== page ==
Re: Addressing ISSUE-47 (invalid and relative IRIs)

On 8 Jul 2011, at 18:10, David McNeil wrote:
>> This way, you're silently letting broken data into your system, which will likely blow up later somewhere in the pipeline.
> Right, as a developer that is what I want. Then I will fix the blow ups and make it all work or change the mapping to suppress the data (if that is what is appropriate to do). As you point out below it won't necessarily be "silent".

It is reasonable to expect the R2RML processor to flag the error. It is not reasonable to expect the R2RML processor to silently produce broken data.

Here's what would happen.

Imagine an ETL-style R2RML processor that dumps to N-Triples. So you dump your database to N-Triples, which takes 24 hours. You ship the dump off to another part of the organization, who load it into their triple store, which takes 48 hours. Except it fails after 40 hours because the N-Triples file is invalid because it contains broken IRIs. You get an angry call. You fix your mapping, and re-run the export. It takes another 24 hours. You ship the new dump off, and they import it. Except it fails after 42 hours because of another broken IRI from another column... You see where I'm going with this. Let's not write a spec that expects implementations to output broken data.

(I can also see the downside of the scenario where you get an angry call after two weeks when it turned out in an important demo to a customer that 20% of the data is missing. So I take your point that the “silently drop it” approach has a problem; but I don't agree that this proposed solution is acceptable.)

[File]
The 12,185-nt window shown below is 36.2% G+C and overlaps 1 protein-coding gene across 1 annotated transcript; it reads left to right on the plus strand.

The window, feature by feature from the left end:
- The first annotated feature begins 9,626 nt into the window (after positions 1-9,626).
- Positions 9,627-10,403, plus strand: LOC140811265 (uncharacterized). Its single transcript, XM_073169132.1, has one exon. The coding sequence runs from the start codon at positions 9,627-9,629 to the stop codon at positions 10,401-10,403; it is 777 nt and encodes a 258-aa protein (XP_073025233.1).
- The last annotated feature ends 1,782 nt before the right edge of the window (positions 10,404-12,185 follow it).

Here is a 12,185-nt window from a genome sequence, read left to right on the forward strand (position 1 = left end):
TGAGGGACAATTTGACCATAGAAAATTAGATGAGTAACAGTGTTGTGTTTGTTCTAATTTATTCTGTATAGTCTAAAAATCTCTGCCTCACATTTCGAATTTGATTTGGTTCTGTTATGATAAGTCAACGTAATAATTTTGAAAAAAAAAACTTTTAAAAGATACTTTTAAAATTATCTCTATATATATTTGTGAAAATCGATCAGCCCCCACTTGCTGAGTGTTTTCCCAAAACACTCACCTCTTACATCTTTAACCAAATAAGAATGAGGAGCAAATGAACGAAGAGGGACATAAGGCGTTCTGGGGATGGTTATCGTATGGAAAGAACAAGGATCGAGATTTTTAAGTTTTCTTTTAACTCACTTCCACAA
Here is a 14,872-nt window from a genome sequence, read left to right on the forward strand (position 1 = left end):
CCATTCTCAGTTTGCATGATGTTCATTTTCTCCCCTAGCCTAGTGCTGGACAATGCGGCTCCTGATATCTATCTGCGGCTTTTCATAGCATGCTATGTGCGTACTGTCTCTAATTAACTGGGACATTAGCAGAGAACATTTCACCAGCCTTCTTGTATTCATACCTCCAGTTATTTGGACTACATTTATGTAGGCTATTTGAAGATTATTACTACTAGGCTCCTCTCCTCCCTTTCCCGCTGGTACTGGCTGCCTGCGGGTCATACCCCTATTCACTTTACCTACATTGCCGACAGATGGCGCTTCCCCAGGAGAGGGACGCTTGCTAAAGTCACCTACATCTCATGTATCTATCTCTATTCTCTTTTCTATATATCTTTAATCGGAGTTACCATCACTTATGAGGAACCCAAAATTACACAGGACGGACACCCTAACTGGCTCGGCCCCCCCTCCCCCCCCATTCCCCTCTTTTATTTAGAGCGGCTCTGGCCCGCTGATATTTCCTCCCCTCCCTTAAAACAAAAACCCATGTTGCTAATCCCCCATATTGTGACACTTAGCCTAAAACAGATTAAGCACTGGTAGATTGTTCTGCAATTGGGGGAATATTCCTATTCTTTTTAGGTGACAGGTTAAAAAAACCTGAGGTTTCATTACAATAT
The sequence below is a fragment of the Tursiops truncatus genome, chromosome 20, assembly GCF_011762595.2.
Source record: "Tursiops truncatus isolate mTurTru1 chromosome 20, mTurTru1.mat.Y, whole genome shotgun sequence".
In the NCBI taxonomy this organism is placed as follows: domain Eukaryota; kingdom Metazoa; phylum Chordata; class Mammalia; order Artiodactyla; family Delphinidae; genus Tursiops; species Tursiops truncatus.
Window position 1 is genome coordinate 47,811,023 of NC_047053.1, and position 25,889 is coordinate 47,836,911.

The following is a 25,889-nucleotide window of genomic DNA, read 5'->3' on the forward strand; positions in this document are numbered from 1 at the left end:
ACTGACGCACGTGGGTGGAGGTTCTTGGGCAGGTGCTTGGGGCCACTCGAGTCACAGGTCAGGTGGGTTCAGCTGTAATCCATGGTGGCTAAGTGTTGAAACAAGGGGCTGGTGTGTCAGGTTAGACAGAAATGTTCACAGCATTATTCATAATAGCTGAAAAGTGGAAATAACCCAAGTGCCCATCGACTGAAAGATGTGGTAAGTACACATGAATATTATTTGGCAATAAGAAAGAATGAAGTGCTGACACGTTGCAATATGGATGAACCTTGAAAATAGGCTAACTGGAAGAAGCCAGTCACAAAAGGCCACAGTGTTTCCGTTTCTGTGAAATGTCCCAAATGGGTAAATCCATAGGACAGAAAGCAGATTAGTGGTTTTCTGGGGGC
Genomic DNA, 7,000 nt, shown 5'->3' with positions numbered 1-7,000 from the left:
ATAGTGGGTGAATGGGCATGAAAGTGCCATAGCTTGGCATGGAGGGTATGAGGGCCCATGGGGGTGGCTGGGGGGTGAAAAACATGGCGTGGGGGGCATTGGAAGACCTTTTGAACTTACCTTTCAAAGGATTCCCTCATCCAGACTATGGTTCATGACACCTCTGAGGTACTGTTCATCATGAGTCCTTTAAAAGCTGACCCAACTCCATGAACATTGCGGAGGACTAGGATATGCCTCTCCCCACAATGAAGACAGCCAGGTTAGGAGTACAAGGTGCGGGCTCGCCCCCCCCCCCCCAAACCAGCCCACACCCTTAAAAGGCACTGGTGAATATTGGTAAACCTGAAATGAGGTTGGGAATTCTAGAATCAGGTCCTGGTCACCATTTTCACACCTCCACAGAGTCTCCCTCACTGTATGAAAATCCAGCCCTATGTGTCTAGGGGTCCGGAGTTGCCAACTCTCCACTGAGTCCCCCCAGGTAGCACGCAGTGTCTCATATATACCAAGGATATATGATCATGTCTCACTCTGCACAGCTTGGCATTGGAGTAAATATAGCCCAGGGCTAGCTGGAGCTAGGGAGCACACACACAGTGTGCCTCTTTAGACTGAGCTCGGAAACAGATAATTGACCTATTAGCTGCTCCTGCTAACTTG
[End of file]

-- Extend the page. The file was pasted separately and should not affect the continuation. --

> It seems to me that R2RML defines a mapping layer and it is certainly possible to give it "bad" inputs that produce "bad" outputs.

"bad" outputs are *bad*. “Trash in, trash out” is no excuse here. The contract of R2RML is that the output is an RDF dataset, and if there's an invalid IRI in it then it is not an RDF dataset and the contract is violated. Especially for large datasets this is bad.

A story from the early days of DBpedia. DBpedia is very much a “trash in, trash out” operation. You wouldn't believe the kind of rubbish that the parser has to deal with in some of the 5 million or so Wikipedia pages. Our early N-Triples dumps had all sorts of problems in them -- invalid IRIs, bad Unicode literals, and so on. After each new release we'd get complaints as people tried to load them into different stores, which choked on different things. Eventually, we wrote an N-Triples serializer that fixed up anything that didn't slavishly follow the specs. The complaints stopped. I remember one complaint afterwards which turned out to be a bug in the Virtuoso N-Triples parser rather than in our code. (They fixed it quickly.)

>> We could perhaps define a separate notion of a "data error". Data errors don't cause a mapping to be invalid, and would still not generate any triples. But R2RML processors MAY offer an option to scan the database for data errors. Generating invalid IRIs or ill-typed literals would be data errors.
> This strikes me as worth considering.

So how about this:

A DATA ERROR is a condition of the data in the input database that would lead to the generation of invalid RDF data. R2RML processors handle data errors by silently not creating the offending triples, and the presence of data errors does not make an R2RML mapping non-conforming. Data errors cannot generally be detected by analyzing the table schema of the database, but only by scanning the data in the tables. An R2RML DATA VALIDATOR is a system that checks an input database for the presence of data errors.